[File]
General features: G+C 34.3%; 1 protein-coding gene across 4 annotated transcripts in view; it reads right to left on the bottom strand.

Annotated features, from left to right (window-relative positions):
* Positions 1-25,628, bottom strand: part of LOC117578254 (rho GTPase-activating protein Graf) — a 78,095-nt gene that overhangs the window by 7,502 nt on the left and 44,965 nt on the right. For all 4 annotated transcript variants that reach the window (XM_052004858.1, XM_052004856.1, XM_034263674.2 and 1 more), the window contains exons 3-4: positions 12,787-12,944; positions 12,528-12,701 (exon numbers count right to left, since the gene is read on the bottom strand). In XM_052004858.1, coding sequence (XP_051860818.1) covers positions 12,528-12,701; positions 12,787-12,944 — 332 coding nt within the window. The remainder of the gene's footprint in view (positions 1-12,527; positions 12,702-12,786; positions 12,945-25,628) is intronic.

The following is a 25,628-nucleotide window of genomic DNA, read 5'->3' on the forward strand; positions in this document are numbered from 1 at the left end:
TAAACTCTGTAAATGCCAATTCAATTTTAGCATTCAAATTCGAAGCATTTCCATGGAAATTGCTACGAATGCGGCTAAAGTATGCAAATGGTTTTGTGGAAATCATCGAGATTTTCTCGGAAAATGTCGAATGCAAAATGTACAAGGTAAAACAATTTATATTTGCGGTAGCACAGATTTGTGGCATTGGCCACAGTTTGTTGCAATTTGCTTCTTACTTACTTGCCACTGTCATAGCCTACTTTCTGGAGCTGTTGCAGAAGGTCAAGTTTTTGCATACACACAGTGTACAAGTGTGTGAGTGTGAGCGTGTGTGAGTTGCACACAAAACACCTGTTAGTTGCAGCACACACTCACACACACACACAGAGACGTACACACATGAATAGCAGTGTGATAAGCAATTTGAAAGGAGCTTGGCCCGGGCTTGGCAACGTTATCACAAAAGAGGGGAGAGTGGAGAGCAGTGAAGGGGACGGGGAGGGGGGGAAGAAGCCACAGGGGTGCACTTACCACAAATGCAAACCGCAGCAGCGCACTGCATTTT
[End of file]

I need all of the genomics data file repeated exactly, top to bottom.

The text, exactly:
General features: G+C 34.3%; 1 protein-coding gene across 4 annotated transcripts in view; it reads right to left on the bottom strand.

Annotated features, from left to right (window-relative positions):
* Positions 1-25,628, bottom strand: part of LOC117578254 (rho GTPase-activating protein Graf) — a 78,095-nt gene that overhangs the window by 7,502 nt on the left and 44,965 nt on the right. For all 4 annotated transcript variants that reach the window (XM_052004858.1, XM_052004856.1, XM_034263674.2 and 1 more), the window contains exons 3-4: positions 12,787-12,944; positions 12,528-12,701 (exon numbers count right to left, since the gene is read on the bottom strand). In XM_052004858.1, coding sequence (XP_051860818.1) covers positions 12,528-12,701; positions 12,787-12,944 — 332 coding nt within the window. The remainder of the gene's footprint in view (positions 1-12,527; positions 12,702-12,786; positions 12,945-25,628) is intronic.

The following is a 25,628-nucleotide window of genomic DNA, read 5'->3' on the forward strand; positions in this document are numbered from 1 at the left end:
TAAACTCTGTAAATGCCAATTCAATTTTAGCATTCAAATTCGAAGCATTTCCATGGAAATTGCTACGAATGCGGCTAAAGTATGCAAATGGTTTTGTGGAAATCATCGAGATTTTCTCGGAAAATGTCGAATGCAAAATGTACAAGGTAAAACAATTTATATTTGCGGTAGCACAGATTTGTGGCATTGGCCACAGTTTGTTGCAATTTGCTTCTTACTTACTTGCCACTGTCATAGCCTACTTTCTGGAGCTGTTGCAGAAGGTCAAGTTTTTGCATACACACAGTGTACAAGTGTGTGAGTGTGAGCGTGTGTGAGTTGCACACAAAACACCTGTTAGTTGCAGCACACACTCACACACACACACAGAGACGTACACACATGAATAGCAGTGTGATAAGCAATTTGAAAGGAGCTTGGCCCGGGCTTGGCAACGTTATCACAAAAGAGGGGAGAGTGGAGAGCAGTGAAGGGGACGGGGAGGGGGGGAAGAAGCCACAGGGGTGCACTTACCACAAATGCAAACCGCAGCAGCGCACTGCATTTT